After a long day, the last thing you want to do is study after work. You‘re tired and you just want to crash. But you know you have to study in the evenings if you want to keep up with your workload…and not have to spend all weekend chained to your desk.
On the way home from work you tell yourself you’re going to study tonight. You know you really should start the next chapter in that textbook.
But, when you open your front door, all your other responsibilities step up and smack you in the face. The house is a mess, dinner’s not gonna cook itself and your partner or kids want attention.
Or, you get home and you make that BIG MISTAKE. You sit down on the sofa for ‘just a minute’ and suddenly you’re paralysed and can’t bring yourself to leave that cosy cocoon.
I know what it’s like to work a long day then have to study when you get home. You’re tired and have so much else to do. So your good intentions fly out the window and you convince yourself that you’ll study tomorrow instead.
It’s hard to study after work, I get it.
But it’s a necessary evil if you want good grades.
In this blog post, you'll discover:
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1. The power of transitions
High-performance coach, Brendon Burchard, talks about generating energy in his book, High Performance Habits. He explains that we need to renew our energy during the transitions between our daily activities. So, the transition I’m talking about here is from your commute to studying when you get home. Brendon explains that you should ‘release tension’ and ‘set intention’ to generate the energy you need to study after work.
So, if you drive home from work, sit in your car for a few minutes outside your house. Or if you walk or take public transport, stop by your front door (or just inside if your neighbours are likely to think you’re crazy).
Spend a few minutes releasing the tension in your body and mind from your work day and commute. Close your eyes, take slow, deep breaths and repeat ‘release, release, release’. Once you feel tension lift, choose a clear intention for your evening. Say it loud to yourself in the third person.
For example, ‘Chloe, this evening you’re going to study for one hour and take notes on chapter two’. Or, ‘Chloe, you’re going to go straight upstairs and study with focus and without distractions’. Once you’ve set your intention, open your eyes and get to work.
2. Identify when you’re going to study
I know evenings don’t feel long at all. Sometimes it feels like you come home, eat then have to go to bed. But there will be snippets of time where you can fit in some study after work. And it may not feel worth it, but with just 30 minutes of planned, intentional studying every evening you’ll make great progress.
Try studying at different times:
If you’re a night owl, studying later in the evening may work for you. Or maybe that seems horrifying to you and you’d rather get it out the way before your brain turns to mush. Trial different times to see what works for you.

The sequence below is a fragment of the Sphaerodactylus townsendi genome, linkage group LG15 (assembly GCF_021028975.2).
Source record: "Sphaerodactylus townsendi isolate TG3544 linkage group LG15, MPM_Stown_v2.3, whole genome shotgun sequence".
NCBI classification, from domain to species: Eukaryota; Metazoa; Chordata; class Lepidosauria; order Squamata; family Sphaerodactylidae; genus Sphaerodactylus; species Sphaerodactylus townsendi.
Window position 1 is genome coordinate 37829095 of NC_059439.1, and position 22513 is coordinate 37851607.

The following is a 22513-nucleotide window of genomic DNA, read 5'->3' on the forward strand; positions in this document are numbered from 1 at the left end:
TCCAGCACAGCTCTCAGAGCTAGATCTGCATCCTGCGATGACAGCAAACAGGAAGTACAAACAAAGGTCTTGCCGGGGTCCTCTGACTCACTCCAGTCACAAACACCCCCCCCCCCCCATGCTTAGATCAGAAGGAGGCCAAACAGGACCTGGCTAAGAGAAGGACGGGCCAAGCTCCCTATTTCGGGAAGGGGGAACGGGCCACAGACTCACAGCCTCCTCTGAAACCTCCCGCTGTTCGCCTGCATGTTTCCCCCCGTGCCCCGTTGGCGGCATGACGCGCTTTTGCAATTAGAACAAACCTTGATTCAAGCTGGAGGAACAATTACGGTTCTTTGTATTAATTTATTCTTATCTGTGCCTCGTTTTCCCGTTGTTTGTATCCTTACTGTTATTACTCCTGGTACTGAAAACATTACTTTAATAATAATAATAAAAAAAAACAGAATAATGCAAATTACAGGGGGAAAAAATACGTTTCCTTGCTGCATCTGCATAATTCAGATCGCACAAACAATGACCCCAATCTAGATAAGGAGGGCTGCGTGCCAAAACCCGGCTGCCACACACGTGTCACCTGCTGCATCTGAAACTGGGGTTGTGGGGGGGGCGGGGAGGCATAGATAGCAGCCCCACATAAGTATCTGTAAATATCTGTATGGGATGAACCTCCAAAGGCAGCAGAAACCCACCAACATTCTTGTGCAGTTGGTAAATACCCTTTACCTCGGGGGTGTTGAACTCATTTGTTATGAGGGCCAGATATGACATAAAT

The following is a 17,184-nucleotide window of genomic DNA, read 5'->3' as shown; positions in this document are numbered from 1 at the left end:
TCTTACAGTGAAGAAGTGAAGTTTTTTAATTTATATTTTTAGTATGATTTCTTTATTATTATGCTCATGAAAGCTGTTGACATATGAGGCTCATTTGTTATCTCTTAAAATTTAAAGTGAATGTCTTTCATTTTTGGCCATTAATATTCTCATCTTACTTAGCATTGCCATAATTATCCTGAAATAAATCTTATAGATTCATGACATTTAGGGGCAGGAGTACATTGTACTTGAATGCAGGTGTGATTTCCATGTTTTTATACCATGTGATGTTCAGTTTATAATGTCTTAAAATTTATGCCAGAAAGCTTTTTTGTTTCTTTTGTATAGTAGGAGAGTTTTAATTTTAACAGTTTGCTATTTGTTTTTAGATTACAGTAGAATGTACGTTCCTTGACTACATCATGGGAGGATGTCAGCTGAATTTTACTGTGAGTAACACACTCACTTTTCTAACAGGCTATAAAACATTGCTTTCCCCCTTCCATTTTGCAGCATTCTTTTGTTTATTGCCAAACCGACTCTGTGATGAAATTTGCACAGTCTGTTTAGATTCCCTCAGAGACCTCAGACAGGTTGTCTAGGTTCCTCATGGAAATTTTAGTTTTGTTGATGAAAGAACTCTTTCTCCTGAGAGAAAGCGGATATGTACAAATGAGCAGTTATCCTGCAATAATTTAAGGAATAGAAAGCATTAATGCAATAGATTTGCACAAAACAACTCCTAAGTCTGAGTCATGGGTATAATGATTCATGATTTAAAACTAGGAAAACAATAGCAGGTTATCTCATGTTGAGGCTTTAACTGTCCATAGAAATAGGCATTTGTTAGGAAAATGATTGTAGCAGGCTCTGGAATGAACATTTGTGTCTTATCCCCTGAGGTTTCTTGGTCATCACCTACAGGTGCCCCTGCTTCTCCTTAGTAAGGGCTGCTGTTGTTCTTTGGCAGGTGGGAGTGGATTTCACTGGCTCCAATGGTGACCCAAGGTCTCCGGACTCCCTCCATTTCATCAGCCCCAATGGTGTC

3. Always know what you need to focus on
A surefire way to waste time is to sit down to study after work without a plan. I catch myself doing this sometimes. I come home and sit at my desk and have a quick look at my emails. Then I flick through my notes and maybe have a look on Instagram. I try to start studying but the focus isn’t there.
I know your time is precious.
I don’t want you studying for longer than is necessary.
So, you need to make sure you always start studying with a plan. Work out what you’re going to work on before you start studying so you squeeze every last drop of value out of each session.
This could be as simple as jotting down 1-3 priority tasks on a sticky note the night before. Or you could go one step further and take control of your weekly and daily study tasks.
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4. Don’t give yourself a chance to p*iss about
I am very good at procrastinating when I get home from work.
So, to make sure studying happens, I have to make sure I don’t give myself to chance to p*iss about.
As soon as I get in, the shoes come off and the kettle gets switched on. I go upstairs, turn on my computer and get my study materials ready. I change into pyjamas then go down and make a cup of tea. Then it’s straight back upstairs to my desk and I start studying. No faffing, no ‘I’ll just have a quick look on Facebook’. I get the studying done.
This really works as you don’t interrupt the momentum of coming home. You use that energy to study now so you can relax after.
So try this trick if you know you have to study but you’re worried you’ll put it off if you wait until later.
5. Make the rest of your evening run more smoothly
Our evenings often feel rushed with a million things to do. Making studying a priority is vital, but it’s difficult when everything else also seems like a priority. Keeping the house clean, cooking good food, relaxing, catching up with your family…etc.
Try to see if there are any ways you can make your evening run more smoothly so you have some time to study after work.
Here are some suggestions.
Now, these won’t all work for everyone I know. The point here is to get creative about how you can prioritise what’s important to you.
RECAP! You should now know...
Don’t forget to grab my bundle of productivity printables below.
You’ll find weekly planners, a weekly task list and my super popular daily study session planner to make every one of your study sessions crazy productive.